Results from the multicenter study on aortoenteric fistulization after stent grafting of the abdominal aorta (MAEFISTO).
      Duodenal stent insertion is considered efficacious for the palliative management of obstructive malignancy, and bleeding secondary to erosion of enteric stents has been documented.
      • Baron T.H.
      Minimizing endoscopic complications: endoluminal stents.
      However, secondary ADF from duodenal stents is rare, with one case report published.
      • Verhey P.
      • Best A.
      • Lakin P.
      • Nachiondo J.
      • Petersen B.
      Successful endovascular treatment of aortoenteric fistula secondary to eroding duodenal stent.
      Three cases treated by endovascular means are presented; although the treatment was technically successful, morbidity and mortality was high.

      Case report

      Case 1

      A 51 year old man presented with haematemesis and collapse, seven months after the insertion of a duodenal WallFlex 120 × 22 mm stent (Boston Scientific, Marlborough, MA, USA) for gastric outlet obstruction for metastatic colorectal adenocarcinoma diagnosed five years earlier and previous chemoradiotherapy. On presentation, the patient was in shock (blood pressure 95/60 mmHg), with a distended abdomen and haemoglobin of 7.2 g/L, despite having received three units of packed red blood cells (pRBC). Intravenous (IV) fluid resuscitation with prophylactic antibiotics was administered. Triphasic computed tomography angiogram (CTA; Fig. 1) identified locules of gas within the retroperitoneal para-aortic soft tissue, in keeping with a fistulous communication with the duodenum; CTA did not identify active bleeding. The patient was transferred to the interventional endovascular suite for emergency EVAR.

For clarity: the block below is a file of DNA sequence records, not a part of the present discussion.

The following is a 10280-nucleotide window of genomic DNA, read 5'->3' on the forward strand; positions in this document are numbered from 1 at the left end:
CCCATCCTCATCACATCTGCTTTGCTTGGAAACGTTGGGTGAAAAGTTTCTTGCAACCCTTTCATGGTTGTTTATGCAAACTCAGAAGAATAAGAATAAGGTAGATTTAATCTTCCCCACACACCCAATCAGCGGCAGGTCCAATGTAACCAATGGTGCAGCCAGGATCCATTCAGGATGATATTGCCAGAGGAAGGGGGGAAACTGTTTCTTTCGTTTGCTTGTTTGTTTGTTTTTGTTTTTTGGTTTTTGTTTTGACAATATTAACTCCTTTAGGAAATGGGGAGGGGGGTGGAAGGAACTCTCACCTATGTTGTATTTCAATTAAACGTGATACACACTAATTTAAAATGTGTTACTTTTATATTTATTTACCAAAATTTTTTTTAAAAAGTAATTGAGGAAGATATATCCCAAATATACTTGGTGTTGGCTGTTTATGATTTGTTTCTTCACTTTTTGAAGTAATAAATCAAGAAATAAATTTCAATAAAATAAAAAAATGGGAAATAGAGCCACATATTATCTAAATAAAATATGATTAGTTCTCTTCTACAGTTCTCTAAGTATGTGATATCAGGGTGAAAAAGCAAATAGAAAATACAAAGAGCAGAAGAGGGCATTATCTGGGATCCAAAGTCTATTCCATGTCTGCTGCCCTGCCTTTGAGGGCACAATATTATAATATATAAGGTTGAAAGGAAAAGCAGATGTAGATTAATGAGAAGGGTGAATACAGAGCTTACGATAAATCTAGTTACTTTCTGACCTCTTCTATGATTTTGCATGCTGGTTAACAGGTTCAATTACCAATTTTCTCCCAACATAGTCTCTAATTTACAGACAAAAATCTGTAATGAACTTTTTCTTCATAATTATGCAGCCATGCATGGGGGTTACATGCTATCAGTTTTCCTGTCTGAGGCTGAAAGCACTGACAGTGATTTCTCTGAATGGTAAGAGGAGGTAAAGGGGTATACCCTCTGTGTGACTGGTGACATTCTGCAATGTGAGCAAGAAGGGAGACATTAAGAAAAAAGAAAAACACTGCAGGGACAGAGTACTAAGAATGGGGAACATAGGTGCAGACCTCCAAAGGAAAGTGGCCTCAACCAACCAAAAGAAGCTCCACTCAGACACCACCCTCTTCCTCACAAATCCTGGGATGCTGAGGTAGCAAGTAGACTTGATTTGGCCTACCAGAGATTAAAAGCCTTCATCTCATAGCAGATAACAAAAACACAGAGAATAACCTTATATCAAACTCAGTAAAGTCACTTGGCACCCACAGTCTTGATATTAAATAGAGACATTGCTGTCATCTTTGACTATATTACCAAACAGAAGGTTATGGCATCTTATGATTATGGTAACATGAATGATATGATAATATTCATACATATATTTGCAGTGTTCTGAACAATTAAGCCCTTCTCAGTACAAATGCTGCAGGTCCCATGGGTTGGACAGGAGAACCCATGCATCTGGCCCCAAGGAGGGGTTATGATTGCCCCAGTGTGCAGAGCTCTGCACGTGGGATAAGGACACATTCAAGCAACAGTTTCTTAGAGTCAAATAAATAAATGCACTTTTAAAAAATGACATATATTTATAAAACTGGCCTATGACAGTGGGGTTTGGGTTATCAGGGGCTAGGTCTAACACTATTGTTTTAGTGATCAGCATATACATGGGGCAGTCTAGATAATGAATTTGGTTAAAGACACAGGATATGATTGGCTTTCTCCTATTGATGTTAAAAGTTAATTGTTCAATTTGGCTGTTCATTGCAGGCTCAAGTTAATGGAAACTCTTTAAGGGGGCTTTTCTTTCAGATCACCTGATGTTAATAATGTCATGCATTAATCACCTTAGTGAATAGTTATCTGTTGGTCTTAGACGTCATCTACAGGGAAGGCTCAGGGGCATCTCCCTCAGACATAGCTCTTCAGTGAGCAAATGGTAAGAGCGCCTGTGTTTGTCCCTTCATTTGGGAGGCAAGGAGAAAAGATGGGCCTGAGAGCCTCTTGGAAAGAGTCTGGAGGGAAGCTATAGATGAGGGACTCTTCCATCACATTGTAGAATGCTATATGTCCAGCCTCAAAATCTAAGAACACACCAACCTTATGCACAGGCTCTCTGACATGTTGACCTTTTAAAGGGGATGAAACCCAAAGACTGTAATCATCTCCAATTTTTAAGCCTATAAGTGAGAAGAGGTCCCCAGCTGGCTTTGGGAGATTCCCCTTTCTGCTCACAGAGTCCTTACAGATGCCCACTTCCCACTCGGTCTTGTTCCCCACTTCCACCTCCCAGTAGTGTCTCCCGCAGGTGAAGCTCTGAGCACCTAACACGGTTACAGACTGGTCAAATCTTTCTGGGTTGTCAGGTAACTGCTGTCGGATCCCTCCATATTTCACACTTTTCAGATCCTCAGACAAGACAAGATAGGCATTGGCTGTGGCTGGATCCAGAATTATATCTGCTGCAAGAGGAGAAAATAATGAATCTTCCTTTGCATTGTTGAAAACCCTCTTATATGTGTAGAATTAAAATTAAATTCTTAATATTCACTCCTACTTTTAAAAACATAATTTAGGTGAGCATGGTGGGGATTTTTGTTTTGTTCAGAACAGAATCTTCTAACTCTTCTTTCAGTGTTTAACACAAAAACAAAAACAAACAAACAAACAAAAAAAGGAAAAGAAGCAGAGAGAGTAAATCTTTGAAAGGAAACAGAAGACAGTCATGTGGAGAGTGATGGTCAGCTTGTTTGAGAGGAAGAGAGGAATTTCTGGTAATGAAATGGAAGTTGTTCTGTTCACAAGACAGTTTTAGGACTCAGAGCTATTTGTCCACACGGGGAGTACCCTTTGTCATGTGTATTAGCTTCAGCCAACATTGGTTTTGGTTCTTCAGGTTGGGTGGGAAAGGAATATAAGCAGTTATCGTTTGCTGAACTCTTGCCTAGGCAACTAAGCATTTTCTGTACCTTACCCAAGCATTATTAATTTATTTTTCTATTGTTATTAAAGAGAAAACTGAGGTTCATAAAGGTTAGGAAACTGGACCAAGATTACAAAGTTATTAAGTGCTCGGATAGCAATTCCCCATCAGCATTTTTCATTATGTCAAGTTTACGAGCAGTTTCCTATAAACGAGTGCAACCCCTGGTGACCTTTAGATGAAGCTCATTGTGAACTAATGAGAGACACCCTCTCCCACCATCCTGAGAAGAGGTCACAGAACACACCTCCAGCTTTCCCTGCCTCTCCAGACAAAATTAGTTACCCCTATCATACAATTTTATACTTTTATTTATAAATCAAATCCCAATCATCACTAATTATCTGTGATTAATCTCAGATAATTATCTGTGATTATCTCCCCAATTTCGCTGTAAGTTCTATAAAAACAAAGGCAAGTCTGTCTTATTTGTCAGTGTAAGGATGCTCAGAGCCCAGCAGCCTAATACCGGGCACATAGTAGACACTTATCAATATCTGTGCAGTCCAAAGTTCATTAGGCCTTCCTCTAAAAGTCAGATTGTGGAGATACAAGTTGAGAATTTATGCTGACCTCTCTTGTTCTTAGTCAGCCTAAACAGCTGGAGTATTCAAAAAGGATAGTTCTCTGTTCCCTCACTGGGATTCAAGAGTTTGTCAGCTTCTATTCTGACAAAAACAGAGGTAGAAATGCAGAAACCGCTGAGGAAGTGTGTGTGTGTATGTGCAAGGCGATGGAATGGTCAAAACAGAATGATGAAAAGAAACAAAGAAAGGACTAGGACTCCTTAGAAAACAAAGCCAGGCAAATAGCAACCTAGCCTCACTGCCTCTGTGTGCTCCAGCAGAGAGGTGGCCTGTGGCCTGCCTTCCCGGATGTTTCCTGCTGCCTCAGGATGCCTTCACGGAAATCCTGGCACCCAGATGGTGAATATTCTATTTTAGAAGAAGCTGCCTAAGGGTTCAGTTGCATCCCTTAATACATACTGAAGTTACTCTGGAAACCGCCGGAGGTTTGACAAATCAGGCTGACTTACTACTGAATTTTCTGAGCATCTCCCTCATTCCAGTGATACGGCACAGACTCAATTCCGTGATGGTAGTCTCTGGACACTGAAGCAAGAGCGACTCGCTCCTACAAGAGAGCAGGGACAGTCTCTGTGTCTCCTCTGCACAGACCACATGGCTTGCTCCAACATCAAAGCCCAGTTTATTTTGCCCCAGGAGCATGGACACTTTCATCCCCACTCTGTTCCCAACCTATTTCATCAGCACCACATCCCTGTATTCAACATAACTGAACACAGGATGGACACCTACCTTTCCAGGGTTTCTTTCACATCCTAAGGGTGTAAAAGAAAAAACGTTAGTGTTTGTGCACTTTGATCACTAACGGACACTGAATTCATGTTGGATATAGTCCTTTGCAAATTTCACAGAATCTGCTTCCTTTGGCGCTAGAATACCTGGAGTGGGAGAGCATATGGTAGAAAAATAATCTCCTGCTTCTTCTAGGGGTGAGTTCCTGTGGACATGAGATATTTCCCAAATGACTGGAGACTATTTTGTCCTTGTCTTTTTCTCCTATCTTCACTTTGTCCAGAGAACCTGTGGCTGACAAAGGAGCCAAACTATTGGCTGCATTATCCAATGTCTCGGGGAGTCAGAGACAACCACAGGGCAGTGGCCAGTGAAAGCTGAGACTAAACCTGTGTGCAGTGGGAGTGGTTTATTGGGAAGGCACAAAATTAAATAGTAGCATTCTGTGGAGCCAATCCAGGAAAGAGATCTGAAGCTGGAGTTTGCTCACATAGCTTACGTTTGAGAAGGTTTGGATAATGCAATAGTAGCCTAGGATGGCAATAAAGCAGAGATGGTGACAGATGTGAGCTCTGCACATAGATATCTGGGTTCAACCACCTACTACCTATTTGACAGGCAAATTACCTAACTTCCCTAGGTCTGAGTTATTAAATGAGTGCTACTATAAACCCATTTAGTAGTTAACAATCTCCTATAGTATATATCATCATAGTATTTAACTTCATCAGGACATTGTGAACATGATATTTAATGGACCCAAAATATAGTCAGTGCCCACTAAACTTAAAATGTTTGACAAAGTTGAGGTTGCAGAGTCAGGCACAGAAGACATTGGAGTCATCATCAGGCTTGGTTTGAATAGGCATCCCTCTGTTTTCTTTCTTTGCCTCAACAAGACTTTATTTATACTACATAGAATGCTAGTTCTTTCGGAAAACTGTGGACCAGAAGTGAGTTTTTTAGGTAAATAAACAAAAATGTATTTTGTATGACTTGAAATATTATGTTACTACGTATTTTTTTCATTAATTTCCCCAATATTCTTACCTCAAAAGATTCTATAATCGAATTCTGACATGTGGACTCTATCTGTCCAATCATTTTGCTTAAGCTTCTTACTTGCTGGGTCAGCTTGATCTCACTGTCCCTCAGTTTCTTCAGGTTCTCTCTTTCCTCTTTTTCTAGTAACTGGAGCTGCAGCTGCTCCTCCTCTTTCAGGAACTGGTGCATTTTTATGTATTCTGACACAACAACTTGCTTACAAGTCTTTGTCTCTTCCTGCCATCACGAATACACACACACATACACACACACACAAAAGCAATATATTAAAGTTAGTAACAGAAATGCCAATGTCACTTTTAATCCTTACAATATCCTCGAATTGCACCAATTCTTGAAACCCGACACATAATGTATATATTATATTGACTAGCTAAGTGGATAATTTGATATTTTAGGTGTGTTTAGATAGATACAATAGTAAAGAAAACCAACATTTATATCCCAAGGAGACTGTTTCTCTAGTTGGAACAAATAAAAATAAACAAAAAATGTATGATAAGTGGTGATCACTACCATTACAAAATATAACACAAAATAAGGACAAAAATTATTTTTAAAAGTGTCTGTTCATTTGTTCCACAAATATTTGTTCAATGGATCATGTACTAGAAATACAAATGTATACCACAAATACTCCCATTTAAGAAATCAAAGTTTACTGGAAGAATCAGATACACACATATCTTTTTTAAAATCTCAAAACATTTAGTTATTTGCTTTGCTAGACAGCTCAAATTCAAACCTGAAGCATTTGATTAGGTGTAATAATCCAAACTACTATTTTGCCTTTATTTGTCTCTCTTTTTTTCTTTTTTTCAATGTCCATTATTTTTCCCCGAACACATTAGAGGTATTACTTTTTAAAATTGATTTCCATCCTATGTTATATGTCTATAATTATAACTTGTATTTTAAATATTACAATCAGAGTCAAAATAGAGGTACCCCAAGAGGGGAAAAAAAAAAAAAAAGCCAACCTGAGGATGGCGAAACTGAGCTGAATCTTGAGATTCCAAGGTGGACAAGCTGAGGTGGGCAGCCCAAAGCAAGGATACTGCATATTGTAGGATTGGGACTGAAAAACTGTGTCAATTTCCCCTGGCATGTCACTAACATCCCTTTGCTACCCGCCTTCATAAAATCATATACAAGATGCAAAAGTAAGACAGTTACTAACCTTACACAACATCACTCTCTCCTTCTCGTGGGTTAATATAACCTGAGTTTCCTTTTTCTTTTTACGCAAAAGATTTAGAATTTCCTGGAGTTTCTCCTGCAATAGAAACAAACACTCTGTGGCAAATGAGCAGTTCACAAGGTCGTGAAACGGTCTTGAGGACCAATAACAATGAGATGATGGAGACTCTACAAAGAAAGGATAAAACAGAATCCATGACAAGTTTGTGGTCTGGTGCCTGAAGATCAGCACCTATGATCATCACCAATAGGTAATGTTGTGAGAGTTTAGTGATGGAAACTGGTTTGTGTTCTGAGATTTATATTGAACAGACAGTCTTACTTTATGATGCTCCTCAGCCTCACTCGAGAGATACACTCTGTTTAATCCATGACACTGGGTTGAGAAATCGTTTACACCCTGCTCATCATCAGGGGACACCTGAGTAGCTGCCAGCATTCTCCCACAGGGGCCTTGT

Figure thumbnail gr1
      Figure 1Computed tomography angiography images of the three cases.
      Bilateral percutaneous femoral access was obtained. Angiography identified aortic narrowing with thrombus at the level of the duodenal stent without pseudoaneurysm. An occlusion balloon was placed within the thoracic aorta for 10 minutes to reduce hypotension. A 23 × 12 × 12 GORE bifurcate stent graft (WL Gore, Flagstaff, AZ, USA) with an iliac artery limb extension (16 × 12 × 10) on the left was implanted (Fig. 2).
      Figure thumbnail gr2
      Figure 2Intraprocedural images of the three cases before and after endovascular aortic stent graft repair.
      Day 1 post-operatively the right iliac limb occluded resulting in acute limb ischaemia, probably due to limb compression within a narrow aorta. Graft thrombectomy, four compartment fasciotomy, and bilateral balloon expandable stents were placed in the contralateral gate and right iliac limb. Post-operative issues included pain, physical deconditioning, and concerns of stent graft infection due to ongoing elevated inflammatory markers, treated empirically with piperacillin–tazobactam. The patient was discharged after five weeks to rehabilitation with lifelong oral moxifloxacin and died at an external facility. His cause of death is not known to the authors; his overall survival was two years.

      Case 2